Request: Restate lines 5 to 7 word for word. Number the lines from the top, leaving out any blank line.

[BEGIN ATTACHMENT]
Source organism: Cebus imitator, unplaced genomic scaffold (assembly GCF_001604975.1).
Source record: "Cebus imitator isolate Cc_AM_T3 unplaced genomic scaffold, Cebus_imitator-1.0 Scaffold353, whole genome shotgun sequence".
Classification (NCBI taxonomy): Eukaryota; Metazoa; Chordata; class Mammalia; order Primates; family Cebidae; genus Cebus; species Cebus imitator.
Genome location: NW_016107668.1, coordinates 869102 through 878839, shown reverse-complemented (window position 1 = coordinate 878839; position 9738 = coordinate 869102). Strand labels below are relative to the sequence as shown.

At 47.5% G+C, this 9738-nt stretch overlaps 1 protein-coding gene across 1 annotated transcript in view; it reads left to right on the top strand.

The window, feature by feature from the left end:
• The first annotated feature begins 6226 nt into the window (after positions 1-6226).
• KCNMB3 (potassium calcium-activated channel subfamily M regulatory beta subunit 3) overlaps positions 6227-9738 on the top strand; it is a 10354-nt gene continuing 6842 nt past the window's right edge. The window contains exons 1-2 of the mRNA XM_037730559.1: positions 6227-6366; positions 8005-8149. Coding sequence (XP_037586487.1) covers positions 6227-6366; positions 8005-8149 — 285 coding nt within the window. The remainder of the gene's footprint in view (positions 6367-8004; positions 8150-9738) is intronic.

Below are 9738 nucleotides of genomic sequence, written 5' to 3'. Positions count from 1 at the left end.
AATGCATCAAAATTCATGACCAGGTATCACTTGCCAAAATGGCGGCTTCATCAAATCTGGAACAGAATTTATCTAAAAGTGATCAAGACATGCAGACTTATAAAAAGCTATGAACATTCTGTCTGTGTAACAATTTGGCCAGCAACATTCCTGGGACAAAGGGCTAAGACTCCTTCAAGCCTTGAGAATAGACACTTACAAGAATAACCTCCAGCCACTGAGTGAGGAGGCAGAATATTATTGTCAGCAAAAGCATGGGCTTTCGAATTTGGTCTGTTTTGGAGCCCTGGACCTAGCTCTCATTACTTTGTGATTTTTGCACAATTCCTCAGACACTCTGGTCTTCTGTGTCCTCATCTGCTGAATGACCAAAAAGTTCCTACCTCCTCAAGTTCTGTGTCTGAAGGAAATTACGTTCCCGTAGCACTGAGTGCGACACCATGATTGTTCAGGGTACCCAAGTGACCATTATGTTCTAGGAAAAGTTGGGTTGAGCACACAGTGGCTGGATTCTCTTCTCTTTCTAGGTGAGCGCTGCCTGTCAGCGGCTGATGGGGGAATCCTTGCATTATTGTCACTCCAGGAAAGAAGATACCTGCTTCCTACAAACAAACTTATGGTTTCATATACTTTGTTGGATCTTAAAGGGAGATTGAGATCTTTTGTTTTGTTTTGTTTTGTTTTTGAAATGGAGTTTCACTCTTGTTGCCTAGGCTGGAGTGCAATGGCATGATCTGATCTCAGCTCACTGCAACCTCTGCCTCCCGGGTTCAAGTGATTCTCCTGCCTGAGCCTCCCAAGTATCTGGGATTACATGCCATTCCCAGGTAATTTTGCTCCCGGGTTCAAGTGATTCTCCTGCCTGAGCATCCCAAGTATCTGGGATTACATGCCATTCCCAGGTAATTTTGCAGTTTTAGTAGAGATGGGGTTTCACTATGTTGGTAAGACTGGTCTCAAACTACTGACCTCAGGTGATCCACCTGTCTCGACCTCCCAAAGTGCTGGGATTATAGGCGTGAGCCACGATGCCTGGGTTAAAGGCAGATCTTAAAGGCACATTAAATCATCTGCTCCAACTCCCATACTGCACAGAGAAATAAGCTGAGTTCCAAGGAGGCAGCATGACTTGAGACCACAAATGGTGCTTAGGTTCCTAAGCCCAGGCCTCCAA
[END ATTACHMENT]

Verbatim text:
At 47.5% G+C, this 9738-nt stretch overlaps 1 protein-coding gene across 1 annotated transcript in view; it reads left to right on the top strand.

The window, feature by feature from the left end:
• The first annotated feature begins 6226 nt into the window (after positions 1-6226).